And if that wasn’t enough, there’s another one:

While you’re at it, be sure to watch their other videos on YouTube and follow them on the Twitter machine as well.

Oregon-Arizona Preview: Nic Wise is the Difference Maker

Like AddictedtoQuack mentioned in their pre-game thread, the key to the game is The Three H’s: head, hustle and heart.

We all saw how lethargic Oregon looked against Oregon State on Saturday in what seemed to be a “must-win” game. So now the question is, how will the Ducks respond?

If Ernie Kent has taught us anything this year, it’s this: don’t count on it.

Not when Oregon’s opponent, the Arizona Wildcats, have something that the Ducks haven’t had since Aaron Brooks (notice I said brooks, not EK?) led us on an Elite Eight run back in 2007: two players than can take over the game at any moment.

Nic Wise and Derrick Williams are  difference makers.

Williams, a freshman, averages 17 and 7 on 57% shooting from the field, while Wise might be the quickest player and best 3-point shooter in the Pac-10.

Don’t fool yourselves, Tajuan Porter and Michael Dunigan don’t even come close.

Without great coaching, the difference is players who can create for themselves. Oregon has none. Arizona, meanwhile, has a great coach, two stars and several solid role players.

If you don’t believe me, just watch these Nic Wise highlights. Can Garrett Sim create like that? Didn’t think so.

With wins almost meaningless at this point, I’m forced to hope for another blow out so we can move on from the Ernie Kent era.

It’s a sad, sad time for Oregon basketball.

Can a Recruit Save Ernie Kent’s Job?

Among the countless Twitter rumblings I came across today, these two tweets from Matt Prehm of DuckTerritory.com (@Prehmmr) stuck out like a sore thumb:
· 2011 Top 5 BB recruit Toney Wroten JR has informed me UO dropped in his list because of job stability w/Ernie Kent and concerns of firing.
· Wroten had Oregon as his favorite, but dropped them down. This was before the UCLA and USC games. Wroten is very impressed with Kent.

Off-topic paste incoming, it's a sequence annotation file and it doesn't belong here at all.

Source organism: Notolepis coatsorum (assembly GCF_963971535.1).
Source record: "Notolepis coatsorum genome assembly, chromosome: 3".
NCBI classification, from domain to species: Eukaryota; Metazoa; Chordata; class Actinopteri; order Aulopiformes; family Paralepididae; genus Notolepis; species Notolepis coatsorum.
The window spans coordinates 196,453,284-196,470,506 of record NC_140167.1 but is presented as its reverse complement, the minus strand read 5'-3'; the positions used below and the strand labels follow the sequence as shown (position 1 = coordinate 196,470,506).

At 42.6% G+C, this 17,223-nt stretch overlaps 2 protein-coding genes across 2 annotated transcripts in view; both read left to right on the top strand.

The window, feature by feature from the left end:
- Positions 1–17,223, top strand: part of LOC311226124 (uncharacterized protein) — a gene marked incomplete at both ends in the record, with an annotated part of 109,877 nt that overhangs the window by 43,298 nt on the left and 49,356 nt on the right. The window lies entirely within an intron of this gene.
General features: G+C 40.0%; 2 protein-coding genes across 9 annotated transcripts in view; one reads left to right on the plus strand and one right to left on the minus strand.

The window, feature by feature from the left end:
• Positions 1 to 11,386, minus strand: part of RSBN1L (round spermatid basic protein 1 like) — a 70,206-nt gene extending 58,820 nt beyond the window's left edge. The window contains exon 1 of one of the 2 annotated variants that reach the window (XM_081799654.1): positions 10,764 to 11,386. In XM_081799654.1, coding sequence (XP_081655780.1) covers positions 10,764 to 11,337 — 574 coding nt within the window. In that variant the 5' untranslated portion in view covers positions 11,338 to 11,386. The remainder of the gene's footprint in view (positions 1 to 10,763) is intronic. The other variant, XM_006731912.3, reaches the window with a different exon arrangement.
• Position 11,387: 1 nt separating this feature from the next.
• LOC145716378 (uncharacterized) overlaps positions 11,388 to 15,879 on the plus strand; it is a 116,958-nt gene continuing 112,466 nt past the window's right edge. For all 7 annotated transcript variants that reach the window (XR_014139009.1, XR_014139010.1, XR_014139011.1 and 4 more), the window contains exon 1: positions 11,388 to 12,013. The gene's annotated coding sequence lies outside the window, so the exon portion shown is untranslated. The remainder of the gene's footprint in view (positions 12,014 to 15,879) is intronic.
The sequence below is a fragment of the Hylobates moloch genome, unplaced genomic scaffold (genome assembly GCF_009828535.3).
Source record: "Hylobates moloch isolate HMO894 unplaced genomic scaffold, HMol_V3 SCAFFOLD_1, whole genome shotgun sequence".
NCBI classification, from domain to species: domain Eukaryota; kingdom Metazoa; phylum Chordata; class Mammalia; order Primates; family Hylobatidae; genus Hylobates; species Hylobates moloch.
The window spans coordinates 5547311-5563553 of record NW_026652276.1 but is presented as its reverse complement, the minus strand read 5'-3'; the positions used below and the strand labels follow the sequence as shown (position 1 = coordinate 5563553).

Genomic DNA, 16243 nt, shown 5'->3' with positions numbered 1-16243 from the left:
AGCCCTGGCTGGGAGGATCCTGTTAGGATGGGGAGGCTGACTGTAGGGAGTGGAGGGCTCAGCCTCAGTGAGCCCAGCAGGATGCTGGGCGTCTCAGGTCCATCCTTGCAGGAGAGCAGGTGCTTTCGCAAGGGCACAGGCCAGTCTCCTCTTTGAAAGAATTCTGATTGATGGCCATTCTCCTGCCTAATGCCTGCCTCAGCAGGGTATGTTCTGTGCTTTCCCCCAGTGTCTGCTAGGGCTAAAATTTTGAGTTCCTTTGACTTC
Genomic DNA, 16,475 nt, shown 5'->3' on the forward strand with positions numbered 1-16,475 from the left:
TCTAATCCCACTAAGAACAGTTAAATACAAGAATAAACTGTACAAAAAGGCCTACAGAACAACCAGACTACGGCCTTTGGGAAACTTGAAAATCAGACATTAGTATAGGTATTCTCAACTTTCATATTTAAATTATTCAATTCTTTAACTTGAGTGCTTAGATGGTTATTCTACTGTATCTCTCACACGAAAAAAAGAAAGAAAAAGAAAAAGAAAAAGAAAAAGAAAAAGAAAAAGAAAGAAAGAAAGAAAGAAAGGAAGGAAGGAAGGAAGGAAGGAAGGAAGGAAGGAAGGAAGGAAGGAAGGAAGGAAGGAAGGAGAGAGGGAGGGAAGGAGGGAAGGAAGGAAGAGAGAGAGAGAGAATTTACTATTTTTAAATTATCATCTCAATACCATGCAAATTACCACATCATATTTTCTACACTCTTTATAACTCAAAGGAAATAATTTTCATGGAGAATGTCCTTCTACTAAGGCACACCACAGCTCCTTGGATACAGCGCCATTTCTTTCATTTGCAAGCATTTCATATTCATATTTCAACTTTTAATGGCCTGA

First of all, I’m not exactly sure which characteristic of Kent’s has impressed him, but putting that aside, is this news something Athletic Director Mike Bellotti should add this to his list of things to consider when deciding Kent’s fate this off-season?
Wroten is ranked the No. 2 point guard and No. 9 player overall in the country, per Rivals.com, describing the prep star as “an electric athlete with great size for his position, Wroten has the ability to take a game over at any moment.
“Slashing to the basket is his forte, but he can also heat up from the outside. A physical point guard, he has excellent court vision and provides a formidable presence on both ends of the court.”
Impressive.
Trust me, I want Wroten just as much as the next guy, but is having him for one year – he is almost surely a one and done type player – worth delaying the end of the Kent era at Oregon by at least two seasons?
I don’t think so, and especially not when we’re adding him to a team that isn’t exactly “one player away”.
Sure, there’s the possibility his commitment would bring more top players with him, but until Kent proves he can consistently get his team to the tournament (and not just the Pac-10 one), I don’t think John Calipari will have to lose sleep worrying about losing any of his recruits.
With this weekend’s sweep of the Los Angeles schools and the Wroten news, Kent’s status is curiously looking up.
Is a top-5 recruit worth an extension to the Ernie Kent era?
Wroten is a standout from Garfield High School in Seattle.

Wroten is a standout from Garfield High School in Seattle.

Among the countless Twitter rumblings I came across today, these two tweets from Matt Prehm of DuckTerritory.com (@Prehmmr) stuck out like a sore thumb:

  • 2011 Top 5 BB recruit Toney Wroten JR has informed me UO dropped in his list because of job stability w/Ernie Kent and concerns of firing.
  • Wroten had Oregon as his favorite, but dropped them down. This was before the UCLA and USC games. Wroten is very impressed with Kent.

First of all, I’m not exactly sure which characteristic of Kent’s has impressed him, but putting that aside, is this news something Athletic Director Mike Bellotti should consider when deciding Kent’s fate this off-season?

Wroten, who’s listed at 6-4 and 180 pounds,  is ranked the No. 2 point guard and No. 9 player overall in the country, per Rivals.com, describing the prep star as “an electric athlete with great size for his position, Wroten has the ability to take a game over at any moment.

“Slashing to the basket is his forte, but he can also heat up from the outside. A physical point guard, he has excellent court vision and provides a formidable presence on both ends of the court.”

Impressive.

Trust me, I want Wroten just as much as the next guy, but is having him for one year – he is almost surely a one and done type player – worth delaying the end of the Kent era at Oregon by at least two seasons?

I don’t think so, and especially not when we’re adding him to a team that isn’t exactly “one player away”.